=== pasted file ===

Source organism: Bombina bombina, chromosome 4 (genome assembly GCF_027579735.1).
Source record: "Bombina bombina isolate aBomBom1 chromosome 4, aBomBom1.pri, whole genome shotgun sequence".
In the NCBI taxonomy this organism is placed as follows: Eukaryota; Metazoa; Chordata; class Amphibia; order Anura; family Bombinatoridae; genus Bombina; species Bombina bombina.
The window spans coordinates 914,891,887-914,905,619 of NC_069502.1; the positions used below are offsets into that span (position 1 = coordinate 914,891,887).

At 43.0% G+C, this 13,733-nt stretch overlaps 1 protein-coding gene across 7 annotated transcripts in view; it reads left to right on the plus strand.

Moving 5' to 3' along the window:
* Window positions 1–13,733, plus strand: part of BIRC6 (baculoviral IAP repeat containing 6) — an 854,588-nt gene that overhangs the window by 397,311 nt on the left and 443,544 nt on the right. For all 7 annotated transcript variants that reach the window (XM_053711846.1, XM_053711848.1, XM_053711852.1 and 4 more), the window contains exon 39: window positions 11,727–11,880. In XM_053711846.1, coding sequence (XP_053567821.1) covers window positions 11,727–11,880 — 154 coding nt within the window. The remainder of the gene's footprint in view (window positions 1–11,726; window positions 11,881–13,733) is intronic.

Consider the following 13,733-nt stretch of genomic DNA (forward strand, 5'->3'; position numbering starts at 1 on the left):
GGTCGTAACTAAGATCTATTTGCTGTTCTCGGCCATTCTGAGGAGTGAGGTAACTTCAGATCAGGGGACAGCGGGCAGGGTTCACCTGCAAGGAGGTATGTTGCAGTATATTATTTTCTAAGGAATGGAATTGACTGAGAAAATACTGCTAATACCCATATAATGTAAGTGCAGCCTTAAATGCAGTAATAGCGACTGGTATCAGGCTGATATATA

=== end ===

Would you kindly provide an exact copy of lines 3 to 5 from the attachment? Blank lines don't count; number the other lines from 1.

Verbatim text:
In the NCBI taxonomy this organism is placed as follows: Eukaryota; Metazoa; Chordata; class Amphibia; order Anura; family Bombinatoridae; genus Bombina; species Bombina bombina.
The window spans coordinates 914,891,887-914,905,619 of NC_069502.1; the positions used below are offsets into that span (position 1 = coordinate 914,891,887).

At 43.0% G+C, this 13,733-nt stretch overlaps 1 protein-coding gene across 7 annotated transcripts in view; it reads left to right on the plus strand.